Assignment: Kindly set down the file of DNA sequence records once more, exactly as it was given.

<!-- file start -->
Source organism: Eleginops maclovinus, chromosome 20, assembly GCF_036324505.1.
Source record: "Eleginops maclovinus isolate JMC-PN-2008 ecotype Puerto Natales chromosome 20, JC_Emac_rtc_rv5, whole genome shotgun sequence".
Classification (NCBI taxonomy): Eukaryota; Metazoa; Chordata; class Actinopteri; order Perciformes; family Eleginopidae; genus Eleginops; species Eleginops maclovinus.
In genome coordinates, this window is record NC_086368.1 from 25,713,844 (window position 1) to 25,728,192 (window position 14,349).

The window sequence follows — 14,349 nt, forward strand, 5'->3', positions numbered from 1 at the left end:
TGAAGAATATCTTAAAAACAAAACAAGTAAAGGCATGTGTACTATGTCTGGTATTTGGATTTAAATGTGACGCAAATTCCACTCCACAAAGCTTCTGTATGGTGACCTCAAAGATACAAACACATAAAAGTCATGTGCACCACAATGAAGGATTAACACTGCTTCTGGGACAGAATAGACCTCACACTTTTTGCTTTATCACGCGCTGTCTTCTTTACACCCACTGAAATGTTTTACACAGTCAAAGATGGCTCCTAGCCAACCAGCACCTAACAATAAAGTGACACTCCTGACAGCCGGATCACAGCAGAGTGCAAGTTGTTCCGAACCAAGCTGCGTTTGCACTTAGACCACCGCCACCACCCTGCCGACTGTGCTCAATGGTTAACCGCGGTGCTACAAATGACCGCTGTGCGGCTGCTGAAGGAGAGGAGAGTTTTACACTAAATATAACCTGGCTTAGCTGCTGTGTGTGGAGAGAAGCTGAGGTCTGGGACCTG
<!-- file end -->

Source organism: Eleginops maclovinus, chromosome 20, assembly GCF_036324505.1.
Source record: "Eleginops maclovinus isolate JMC-PN-2008 ecotype Puerto Natales chromosome 20, JC_Emac_rtc_rv5, whole genome shotgun sequence".
Classification (NCBI taxonomy): Eukaryota; Metazoa; Chordata; class Actinopteri; order Perciformes; family Eleginopidae; genus Eleginops; species Eleginops maclovinus.
In genome coordinates, this window is record NC_086368.1 from 25,713,844 (window position 1) to 25,728,192 (window position 14,349).

The window sequence follows — 14,349 nt, forward strand, 5'->3', positions numbered from 1 at the left end:
TGAAGAATATCTTAAAAACAAAACAAGTAAAGGCATGTGTACTATGTCTGGTATTTGGATTTAAATGTGACGCAAATTCCACTCCACAAAGCTTCTGTATGGTGACCTCAAAGATACAAACACATAAAAGTCATGTGCACCACAATGAAGGATTAACACTGCTTCTGGGACAGAATAGACCTCACACTTTTTGCTTTATCACGCGCTGTCTTCTTTACACCCACTGAAATGTTTTACACAGTCAAAGATGGCTCCTAGCCAACCAGCACCTAACAATAAAGTGACACTCCTGACAGCCGGATCACAGCAGAGTGCAAGTTGTTCCGAACCAAGCTGCGTTTGCACTTAGACCACCGCCACCACCCTGCCGACTGTGCTCAATGGTTAACCGCGGTGCTACAAATGACCGCTGTGCGGCTGCTGAAGGAGAGGAGAGTTTTACACTAAATATAACCTGGCTTAGCTGCTGTGTGTGGAGAGAAGCTGAGGTCTGGGACCTG